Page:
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Little has changed in the way we deal with mentally-ill inmates

An image from a video taken just days before Ashley Smith died at the Grand Valley Institution for Women in Kitchener, Ont., in October, 2007.

Five years ago, there was a short burst of political will to change the way prisons deal with inmates with mental illness. The Correctional Investigator had penned a report on the death of 19-year-old Ashley Smith, who was watched by guards as she strangled herself to death in 2007.

The Public Safety Minister of the day, Peter Van Loan, launched federal-provincial discussions, and steered a national strategy. But Ottawa's attention drifted. Change moved slowly. Almost year ago, a coroner's inquest issued another report on Ms. Smith's death, with 104 recommendations. Correctional Service Canada has yet to respond.

There's still a depressing sameness to some of the deaths inside prisons. The case of Edward Snowshoe has highlighted failures, like the dangers of prison segregation, especially in the case of people suffering from mental illnesses. They aren't new warning signs.

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Howard Sapers, the Correctional Investigator, who wrote the 2009 report about Ms. Smith, said he recently reviewed a still-unpublished Corrections Board of Inquiry report on another suicide last year, and found many of the same problems. "It's the same thing all over again," he said in an interview.

Ms. Smith's case was chilling. She strangled herself, even though guards were watching on video monitors. They didn't enter her cell until 45 minutes later.

She was a troubled teen whose mental-health problems led to a cycle of incarceration. She first went into youth detention for throwing crab apples at a postal worker, and her misbehaviour there led to longer terms and eventually, transfer to adult prison.

Her behaviour was, for prison officials, "extremely challenging," Mr. Sapers said. In difficult cases, the prison system often goes to default responses, and the default is security, he said: "She was almost perpetually segregated."

That happened because of a bureaucratic loophole. Inmates in segregation were supposed to have psychological assessments within 30 days. But Ms. Smith was moved from prison to prison, or to hospital and back, 17 times, and each time, the clock for psychological assessment was reset.

That policy was changed, so now the clock doesn't get reset every time an inmate is moved. But there are other recommended changes that aren't in place. Mr. Sapers believes there should be psychological screening within five days of an inmate being placed in segregation, and those with serious mental illnesses issues should never be in segregation.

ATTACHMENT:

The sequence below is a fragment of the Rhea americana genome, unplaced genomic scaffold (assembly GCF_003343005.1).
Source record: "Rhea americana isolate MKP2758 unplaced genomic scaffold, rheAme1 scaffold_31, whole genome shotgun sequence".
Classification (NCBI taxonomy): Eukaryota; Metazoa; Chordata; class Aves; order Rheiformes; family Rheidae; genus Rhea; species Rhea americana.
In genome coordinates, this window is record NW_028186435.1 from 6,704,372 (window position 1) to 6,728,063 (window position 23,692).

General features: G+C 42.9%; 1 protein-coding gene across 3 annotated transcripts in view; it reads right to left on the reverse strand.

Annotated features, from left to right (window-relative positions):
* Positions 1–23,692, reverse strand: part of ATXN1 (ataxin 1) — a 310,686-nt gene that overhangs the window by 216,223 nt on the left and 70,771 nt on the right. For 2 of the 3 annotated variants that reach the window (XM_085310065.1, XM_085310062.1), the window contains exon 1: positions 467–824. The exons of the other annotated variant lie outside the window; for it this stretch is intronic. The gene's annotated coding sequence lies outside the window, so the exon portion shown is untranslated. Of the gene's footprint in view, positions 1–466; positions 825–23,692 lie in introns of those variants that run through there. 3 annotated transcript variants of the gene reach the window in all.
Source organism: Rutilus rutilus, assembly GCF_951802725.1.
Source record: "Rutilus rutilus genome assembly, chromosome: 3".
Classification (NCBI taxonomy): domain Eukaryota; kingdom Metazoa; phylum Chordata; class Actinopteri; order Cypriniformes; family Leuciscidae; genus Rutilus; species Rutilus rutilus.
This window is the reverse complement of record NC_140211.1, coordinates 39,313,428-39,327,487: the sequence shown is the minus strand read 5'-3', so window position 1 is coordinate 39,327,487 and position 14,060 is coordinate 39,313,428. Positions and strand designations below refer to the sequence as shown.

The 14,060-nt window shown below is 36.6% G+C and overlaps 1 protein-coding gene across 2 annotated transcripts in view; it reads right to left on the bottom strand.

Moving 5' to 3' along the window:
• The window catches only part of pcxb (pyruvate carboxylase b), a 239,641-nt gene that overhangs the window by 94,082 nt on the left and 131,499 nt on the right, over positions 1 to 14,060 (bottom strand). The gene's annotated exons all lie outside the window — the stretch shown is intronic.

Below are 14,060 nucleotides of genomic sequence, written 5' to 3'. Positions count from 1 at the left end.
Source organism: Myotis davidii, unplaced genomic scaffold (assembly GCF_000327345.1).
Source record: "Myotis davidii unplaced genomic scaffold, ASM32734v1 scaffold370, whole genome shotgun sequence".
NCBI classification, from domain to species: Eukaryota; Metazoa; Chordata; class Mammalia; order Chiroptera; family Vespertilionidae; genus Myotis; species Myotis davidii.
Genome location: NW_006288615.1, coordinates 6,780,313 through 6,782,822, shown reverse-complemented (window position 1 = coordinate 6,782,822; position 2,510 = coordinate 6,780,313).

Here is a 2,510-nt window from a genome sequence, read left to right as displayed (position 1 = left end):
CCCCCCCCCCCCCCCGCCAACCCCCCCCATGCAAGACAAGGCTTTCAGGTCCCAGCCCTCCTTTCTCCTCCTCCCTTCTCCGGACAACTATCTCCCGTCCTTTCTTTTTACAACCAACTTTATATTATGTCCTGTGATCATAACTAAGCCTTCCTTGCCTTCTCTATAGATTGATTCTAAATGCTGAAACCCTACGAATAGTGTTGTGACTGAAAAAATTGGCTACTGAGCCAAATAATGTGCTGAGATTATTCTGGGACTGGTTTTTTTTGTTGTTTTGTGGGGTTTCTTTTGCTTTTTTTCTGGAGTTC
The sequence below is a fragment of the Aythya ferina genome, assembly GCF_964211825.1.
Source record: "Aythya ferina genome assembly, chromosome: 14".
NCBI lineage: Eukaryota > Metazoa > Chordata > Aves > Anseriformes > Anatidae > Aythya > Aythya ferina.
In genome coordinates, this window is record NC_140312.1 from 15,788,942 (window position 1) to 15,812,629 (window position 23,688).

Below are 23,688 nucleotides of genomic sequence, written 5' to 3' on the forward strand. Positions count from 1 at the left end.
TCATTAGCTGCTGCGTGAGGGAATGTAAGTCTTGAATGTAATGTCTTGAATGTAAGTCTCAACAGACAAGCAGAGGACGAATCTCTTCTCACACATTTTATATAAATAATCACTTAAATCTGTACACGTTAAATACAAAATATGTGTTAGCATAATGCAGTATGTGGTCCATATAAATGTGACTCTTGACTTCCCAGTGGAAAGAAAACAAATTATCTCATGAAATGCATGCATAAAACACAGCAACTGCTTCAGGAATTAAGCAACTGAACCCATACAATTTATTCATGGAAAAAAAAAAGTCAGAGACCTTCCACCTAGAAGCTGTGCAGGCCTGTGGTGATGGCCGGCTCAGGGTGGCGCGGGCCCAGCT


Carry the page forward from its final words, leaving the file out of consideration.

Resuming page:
Some positive things have been done. Mr. Van Loan opened discussions with provincial counterparts and developed a national strategy. It didn't revamp all policies, but it encouraged some change.

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After Mr. Van Loan left the portfolio in 2010, there was less drive from the minister's office. Major changes were slow in coming. CSC has yet to conclude long-promised agreements with provinces to arrange for female patients with serious mental illnesses to be treated in medical facilities, rather than prisons.

Mr. Van Loan's successor, Vic Toews, held a conference with provincial counterparts. But he didn't seem particularly sympathetic. When the NDP asked about Ms. Smith's case, Mr. Toews accused them of caring more about prisoners than victims. But in theory, the Conservative government took the position that mentally-ill people should be treated in health facilities, not prisons.

That's true, of course. It's also true that the Corrections system has to deal with mentally-ill prisoners. "Prisons are not and should not be hospitals," Mr. Sapers said. "That said, some inmates are patients."

Almost a year ago, a coroner's inquest into Ms. Smith's death made 104 recommendations. Most fit into two categories: more resources, training, and facilities for dealing with mentally-ill female inmates and limits on segregation. Correctional Service Canada has yet to respond.

A spokesman, Véronqiue Rioux, said the CSC is taking the response seriously, and noted that there have been changes, including the fact that CSC has trained 10,800 staff on the basics of mental health, and now 90 per cent of women inmates complete mental health screening when they go into the system. In May, the current Public Safety Minister, Steven Blaney, introduced a new mental health "action plan" for federal inmates.

It's now up to Mr. Blaney to inject a little political will. Otherwise, there will be more deaths with the same pattern, after the same unheeded warnings.

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Campbell Clark is The Globe's chief political writer in Ottawa.

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